A sampling strategy for estimating spatially averaged annual element leaching fluxes from forest soils is presented and tested in three Dutch forest monitoring plots. In this method sampling locations and times (days) are selected by probability sampling. Sampling locations were selected by stratified random sampling with five blocks of equal surface area as strata. At each selected day six composite soil solution samples were collected, consisting of five aliquots of equal volume, one per stratum. For most sampling days at some locations no soil solution was collected (non-response), and as a result the average of the six composite sample concentrations (the naïve estimator) is a biased estimator of the plot mean concentration. The plot mean concentration at these days was estimated by ordinary least squares. This estimation method eliminates the bias of the naïve estimator. This estimated concentration was multiplied by the modeled water flux to obtain an estimate of the daily element leaching flux. Sampling times (days) were selected by systematic pps-sampling (sampling with probabilities proportional to size), with precipitation surplus, averaged over the past 30 years, as a measure of size. The spatially averaged annual leaching flux was estimated by the ratio-estimator, accounting for the selection probabilities of the days, using the modeled daily water flux as an auxiliary variable.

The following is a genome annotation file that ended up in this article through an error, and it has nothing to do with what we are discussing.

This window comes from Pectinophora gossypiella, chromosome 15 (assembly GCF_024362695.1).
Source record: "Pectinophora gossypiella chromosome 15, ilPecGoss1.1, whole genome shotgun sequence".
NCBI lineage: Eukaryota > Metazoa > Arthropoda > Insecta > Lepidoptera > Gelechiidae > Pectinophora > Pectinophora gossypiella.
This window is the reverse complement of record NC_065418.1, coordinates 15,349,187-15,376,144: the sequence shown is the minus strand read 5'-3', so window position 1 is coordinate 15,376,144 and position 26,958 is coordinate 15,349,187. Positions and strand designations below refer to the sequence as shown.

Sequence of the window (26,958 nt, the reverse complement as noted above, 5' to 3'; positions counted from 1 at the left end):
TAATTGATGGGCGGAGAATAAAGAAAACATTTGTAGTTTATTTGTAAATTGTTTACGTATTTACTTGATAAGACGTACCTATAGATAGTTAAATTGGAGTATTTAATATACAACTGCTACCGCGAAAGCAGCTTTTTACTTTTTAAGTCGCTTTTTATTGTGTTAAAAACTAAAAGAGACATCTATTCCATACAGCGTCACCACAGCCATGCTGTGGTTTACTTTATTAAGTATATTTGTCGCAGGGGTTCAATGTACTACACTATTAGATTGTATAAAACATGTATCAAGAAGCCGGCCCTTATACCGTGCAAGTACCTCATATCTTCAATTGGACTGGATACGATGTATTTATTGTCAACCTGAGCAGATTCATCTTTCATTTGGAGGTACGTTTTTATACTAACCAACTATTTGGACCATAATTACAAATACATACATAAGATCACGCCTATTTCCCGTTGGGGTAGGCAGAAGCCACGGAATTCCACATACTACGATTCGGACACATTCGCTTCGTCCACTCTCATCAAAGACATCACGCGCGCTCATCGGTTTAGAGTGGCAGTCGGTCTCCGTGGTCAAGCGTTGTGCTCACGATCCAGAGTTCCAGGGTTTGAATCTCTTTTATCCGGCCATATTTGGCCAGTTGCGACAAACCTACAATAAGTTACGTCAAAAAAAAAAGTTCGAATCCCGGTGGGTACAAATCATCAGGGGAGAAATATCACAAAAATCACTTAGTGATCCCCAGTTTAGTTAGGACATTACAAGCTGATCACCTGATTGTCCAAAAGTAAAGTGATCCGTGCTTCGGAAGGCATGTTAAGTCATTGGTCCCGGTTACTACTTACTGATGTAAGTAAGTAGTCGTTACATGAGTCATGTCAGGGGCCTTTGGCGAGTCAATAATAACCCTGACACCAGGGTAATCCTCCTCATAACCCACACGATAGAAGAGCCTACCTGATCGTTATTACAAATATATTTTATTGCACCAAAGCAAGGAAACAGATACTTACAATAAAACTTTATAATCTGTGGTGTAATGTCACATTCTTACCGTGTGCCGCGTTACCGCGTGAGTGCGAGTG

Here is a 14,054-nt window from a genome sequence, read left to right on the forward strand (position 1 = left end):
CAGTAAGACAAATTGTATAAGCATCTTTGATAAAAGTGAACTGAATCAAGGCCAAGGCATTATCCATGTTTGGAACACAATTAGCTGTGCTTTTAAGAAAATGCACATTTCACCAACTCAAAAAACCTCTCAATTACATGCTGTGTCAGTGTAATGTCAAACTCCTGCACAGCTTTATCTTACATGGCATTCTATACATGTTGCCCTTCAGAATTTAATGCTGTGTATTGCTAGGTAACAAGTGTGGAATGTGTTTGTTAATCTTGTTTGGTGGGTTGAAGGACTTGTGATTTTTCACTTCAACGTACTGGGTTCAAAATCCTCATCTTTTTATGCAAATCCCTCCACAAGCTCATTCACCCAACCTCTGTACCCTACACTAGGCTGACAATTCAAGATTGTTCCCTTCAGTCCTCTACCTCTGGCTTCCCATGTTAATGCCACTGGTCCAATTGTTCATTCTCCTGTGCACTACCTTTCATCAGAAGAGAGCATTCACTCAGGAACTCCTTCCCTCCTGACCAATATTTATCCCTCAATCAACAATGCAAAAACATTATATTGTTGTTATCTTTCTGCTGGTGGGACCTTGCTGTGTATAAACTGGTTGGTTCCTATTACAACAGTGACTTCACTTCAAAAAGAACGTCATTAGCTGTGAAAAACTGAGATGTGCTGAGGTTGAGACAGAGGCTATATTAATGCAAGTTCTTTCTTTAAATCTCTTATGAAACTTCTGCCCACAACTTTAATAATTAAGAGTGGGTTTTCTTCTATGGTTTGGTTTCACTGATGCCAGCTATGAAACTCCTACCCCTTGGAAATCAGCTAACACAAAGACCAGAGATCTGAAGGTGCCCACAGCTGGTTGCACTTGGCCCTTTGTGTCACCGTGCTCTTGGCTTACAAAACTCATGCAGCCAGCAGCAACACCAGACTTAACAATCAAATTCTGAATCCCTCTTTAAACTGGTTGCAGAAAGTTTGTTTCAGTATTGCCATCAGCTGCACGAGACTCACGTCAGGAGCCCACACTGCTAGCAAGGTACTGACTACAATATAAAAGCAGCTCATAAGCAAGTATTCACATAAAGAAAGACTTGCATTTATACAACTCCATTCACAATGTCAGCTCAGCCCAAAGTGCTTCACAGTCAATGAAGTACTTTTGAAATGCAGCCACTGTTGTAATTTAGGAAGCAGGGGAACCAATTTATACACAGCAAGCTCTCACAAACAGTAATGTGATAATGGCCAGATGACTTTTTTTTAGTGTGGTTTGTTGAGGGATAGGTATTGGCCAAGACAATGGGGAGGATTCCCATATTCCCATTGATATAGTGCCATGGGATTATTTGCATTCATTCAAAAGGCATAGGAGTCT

- regional assessment
- output fluxes